We are bringing citizen's initiative powers to the City of Kenmore

Virtually every neighboring city — Lake Forest Park, Shoreline, Bothell, Woodinville, many others — has citizen Initiative powers at a city level. So why doesn't Kenmore ? For a city that was incorporated by petition-based citizen's initiative a quarter-century ago, it's time we adopt those powers and give our citizens legislative power.

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Why Citizen's Initiatives?

Kenmore was itself, incorporated through a dedicated initiative process

City incorporation procedures require the collection of petition signatures, to then be approved by a vote of the community. In 1997, after several attempts, incorporation was finally approved by 71%.

Kenmore YES Sign

A campaign sign in support of the the 1997 Citizens for Incorporation of Kenmore campaign. Source: Kenmore Heritage Society

Most all of our neighboring cities have it already

Virtually every neighboring city has initiative powers at a city level, including:

  • Bothell ✅
  • Lake Forest Park ✅
  • Shoreline ✅
  • Woodinville ✅
  • Redmond ✅
  • Lynnwood ✅
  • Mountlake Terrace ✅
  • Mill Creek ✅
  • Edmonds ✅
  • Brier ✅
  • Everett ✅
  • Seattle ✅
  • Bellevue ✅
  • ... and many more !

Source: MRSC, WSDOT

Over 62% of voters across Washington state have initiative powers

According to research from Municipal Research and Services Center of Washington ( MRSC ), "the majority of the cities in Washington State [ ... ] have the option to allow local citizens to directly enact or repeal legislation through the powers of initiative and referendum." Cumulatively, this accounts for over 62% of voters across Washington State.

Additionally, many counties, including our own King County, also allow citizen's to enact legislation at a county level. This constitutes over 61% of voters statewide. And of course, 100% of Washington residents across the state can pursue statewide legislation through initiatives.

We think it's time for Kenmore to join the majority and adopt initiative powers at a city level.

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Initiatives have brought many important, more equitable changes to municipalities

Citizen's initiatives have been an important tool in the toolbelt for supporting a community that is active and engaged in its civic and political processes.

City, Year Initiative Approval
Seattle, 2015 Initiative 122: Honest Elections democracy vouchers 63%
Seattle, 2015 Initiative 124: Protecting hotel workers rights 77%
Tacoma, 2015 Initiative 1: Raise minimum wage 71%
Federal Way, 2019 Initiative 19-001: Protecting renters' rights 55%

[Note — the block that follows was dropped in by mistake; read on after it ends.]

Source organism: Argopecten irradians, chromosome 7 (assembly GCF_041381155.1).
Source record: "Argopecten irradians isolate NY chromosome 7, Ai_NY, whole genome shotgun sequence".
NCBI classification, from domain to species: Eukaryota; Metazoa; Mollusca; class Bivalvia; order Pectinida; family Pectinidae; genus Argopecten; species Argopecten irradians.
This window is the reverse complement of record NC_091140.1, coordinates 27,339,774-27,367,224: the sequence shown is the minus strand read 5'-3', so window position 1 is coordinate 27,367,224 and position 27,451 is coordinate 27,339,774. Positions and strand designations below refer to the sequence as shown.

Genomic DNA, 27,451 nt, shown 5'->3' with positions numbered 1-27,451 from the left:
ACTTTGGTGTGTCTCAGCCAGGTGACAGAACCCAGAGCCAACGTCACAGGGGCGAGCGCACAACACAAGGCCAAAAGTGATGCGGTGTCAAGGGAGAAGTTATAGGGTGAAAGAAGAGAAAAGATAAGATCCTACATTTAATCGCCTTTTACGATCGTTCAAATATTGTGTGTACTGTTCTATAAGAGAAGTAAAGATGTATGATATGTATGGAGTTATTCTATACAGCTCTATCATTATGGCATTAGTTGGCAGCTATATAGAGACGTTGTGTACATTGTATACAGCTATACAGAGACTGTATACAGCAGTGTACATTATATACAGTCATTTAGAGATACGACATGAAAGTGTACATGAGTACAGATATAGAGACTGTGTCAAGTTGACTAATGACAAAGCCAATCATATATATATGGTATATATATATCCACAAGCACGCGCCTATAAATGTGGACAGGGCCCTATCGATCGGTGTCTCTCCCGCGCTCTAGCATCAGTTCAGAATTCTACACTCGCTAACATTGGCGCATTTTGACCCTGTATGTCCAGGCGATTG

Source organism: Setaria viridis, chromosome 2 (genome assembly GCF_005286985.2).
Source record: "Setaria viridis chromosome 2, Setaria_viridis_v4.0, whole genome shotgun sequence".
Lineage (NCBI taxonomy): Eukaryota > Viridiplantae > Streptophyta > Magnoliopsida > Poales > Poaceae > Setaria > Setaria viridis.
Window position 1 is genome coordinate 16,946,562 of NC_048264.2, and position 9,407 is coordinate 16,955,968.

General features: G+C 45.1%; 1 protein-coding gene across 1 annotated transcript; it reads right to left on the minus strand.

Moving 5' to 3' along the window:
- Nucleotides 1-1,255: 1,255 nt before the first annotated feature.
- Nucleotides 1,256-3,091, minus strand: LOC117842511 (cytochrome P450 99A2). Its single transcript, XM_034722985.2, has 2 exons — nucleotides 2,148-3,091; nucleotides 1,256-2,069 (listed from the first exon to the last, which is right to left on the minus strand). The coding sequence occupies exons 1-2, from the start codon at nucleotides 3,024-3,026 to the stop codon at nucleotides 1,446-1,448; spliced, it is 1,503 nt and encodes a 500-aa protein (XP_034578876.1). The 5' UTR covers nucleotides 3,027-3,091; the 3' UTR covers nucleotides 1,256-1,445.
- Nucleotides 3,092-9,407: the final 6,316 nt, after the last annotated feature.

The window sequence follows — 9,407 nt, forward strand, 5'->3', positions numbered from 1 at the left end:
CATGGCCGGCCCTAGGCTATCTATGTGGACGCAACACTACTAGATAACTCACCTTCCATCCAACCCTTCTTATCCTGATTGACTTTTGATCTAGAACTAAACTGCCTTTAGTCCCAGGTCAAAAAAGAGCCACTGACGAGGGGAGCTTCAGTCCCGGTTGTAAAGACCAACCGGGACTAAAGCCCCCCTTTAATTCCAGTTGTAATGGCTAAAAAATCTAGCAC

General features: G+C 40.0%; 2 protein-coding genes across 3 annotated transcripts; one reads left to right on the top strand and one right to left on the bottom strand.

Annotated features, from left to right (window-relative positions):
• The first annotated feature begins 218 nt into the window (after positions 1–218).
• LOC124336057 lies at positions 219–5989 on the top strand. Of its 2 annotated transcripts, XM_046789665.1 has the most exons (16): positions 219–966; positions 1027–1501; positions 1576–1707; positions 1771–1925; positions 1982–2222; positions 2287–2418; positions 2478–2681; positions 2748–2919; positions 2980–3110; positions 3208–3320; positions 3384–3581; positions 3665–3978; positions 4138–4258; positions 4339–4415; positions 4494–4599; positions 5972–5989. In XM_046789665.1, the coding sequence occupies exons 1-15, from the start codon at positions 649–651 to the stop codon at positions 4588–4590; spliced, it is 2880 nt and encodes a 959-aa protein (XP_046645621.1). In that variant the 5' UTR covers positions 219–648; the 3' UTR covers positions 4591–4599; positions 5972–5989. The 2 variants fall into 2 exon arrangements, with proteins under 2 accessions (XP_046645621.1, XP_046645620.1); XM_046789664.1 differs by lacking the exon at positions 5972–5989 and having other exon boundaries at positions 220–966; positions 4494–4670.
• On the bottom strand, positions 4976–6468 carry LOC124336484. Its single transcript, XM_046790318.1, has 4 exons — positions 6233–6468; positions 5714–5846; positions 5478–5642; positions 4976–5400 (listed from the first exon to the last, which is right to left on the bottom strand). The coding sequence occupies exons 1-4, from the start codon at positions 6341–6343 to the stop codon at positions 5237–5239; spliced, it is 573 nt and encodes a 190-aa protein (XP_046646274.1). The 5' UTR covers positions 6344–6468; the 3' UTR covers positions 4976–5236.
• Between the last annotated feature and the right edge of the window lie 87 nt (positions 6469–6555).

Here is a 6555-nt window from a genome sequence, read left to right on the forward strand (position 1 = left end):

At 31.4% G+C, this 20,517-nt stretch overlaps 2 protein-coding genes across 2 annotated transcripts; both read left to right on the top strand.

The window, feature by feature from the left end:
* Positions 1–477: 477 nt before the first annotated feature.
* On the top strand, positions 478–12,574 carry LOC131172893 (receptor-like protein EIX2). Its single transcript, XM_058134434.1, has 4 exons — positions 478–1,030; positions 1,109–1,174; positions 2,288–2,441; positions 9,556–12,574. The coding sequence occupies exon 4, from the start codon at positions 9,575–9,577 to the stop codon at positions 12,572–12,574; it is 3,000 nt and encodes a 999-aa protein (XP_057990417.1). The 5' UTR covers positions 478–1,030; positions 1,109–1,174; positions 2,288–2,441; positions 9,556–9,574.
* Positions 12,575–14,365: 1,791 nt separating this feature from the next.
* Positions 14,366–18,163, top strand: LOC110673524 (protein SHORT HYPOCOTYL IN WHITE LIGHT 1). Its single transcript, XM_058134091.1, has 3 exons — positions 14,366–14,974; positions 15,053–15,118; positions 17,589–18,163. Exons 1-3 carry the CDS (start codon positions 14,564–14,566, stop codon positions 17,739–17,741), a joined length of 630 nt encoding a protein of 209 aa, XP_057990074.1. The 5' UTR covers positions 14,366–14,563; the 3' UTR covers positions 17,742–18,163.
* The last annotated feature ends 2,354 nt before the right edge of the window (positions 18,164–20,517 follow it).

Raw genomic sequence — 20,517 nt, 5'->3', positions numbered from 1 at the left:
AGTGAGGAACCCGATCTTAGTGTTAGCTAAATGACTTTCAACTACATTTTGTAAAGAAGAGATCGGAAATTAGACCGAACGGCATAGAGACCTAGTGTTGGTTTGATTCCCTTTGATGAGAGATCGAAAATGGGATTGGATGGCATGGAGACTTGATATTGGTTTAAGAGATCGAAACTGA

Adding an initiative to an election "does not measurably increase cost", per King County Elections

According to estimates provided by King County Elections' Business and Finance Office, who forecasts election costs for municipalities — if cities like Kenmore already have items on the ballot ( such as this year's local elections, and virtually every odd-year primary and general election for the foreseeable future ) — adding an initiative to the ballot, in their words, "does not measurably increase the election cost." They are effectively "free" to add to an existing Kenmore municipal election.

Technically, there are limited, special scenarios where an initiative could cost the city money, but importantly: that's only when there are no other elections already taking place, such as in a standalone vote in a February or April special election. In that edge case, cost estimates range from $15,000-43,000. But even that has a number of silver linings that we should highlight. First, the final cost is determined by how many local jurisdictions hold elections ( more jurisdictions participating means more cost savings ). Secondly, even the extreme upper end of estimates of e.g. $43,000, in the context of our biannual expenditures of $132,209,358 — that's a scant 0.03% of our budget. And finally, the city may even get reimbursed from King County for the election costs in some instances.

The cost details can get wonky — we're sharing them here in full transparency, but of course, it would be most practical to pursue an initiative in the most cost-effective manner, such as an odd-year election, which is most common for city initiatives, anyhow. But it boils down to this: the costs for the city at the end of the day, range from "extremely affordable, and well worth the money" to "virtually, free."

For more particulars on election costs, check out King County's 2022 Jurisdiction Manual, and its section titled "Election Costs," starting at page 39.

How we get there

We have two paths to winning citizen's initiative powers:

1. City Council Votes

If a majority of City Council votes to support it, initiative powers can be enacted by an ordinance. They will likely be discussing the issue of initiatives at a future Kenmore City Council meeting.

Please write in to your City Councilmembers, and encourage them to support bringing citizen's initiatives in the City of Kenmore !

Thank you for your support !

2. Collecting Petition Signatures

If City Council chooses not to take any action, citizens can collect petition signatures and enact these powers themselves. We would need to collect roughly 3,500 signatures. ( Kenmore has over 17.000 registered voters, for reference — wholly doable ! ), and then win a majority of votes when it's put to the voters of Kenmore for approval.

We're going to give City Council the opportunity to weigh in on this issue first, but watch this space for more updates as this campaign progresses !

For more information, you can visit MRSC's Initiative and Referendum Powers.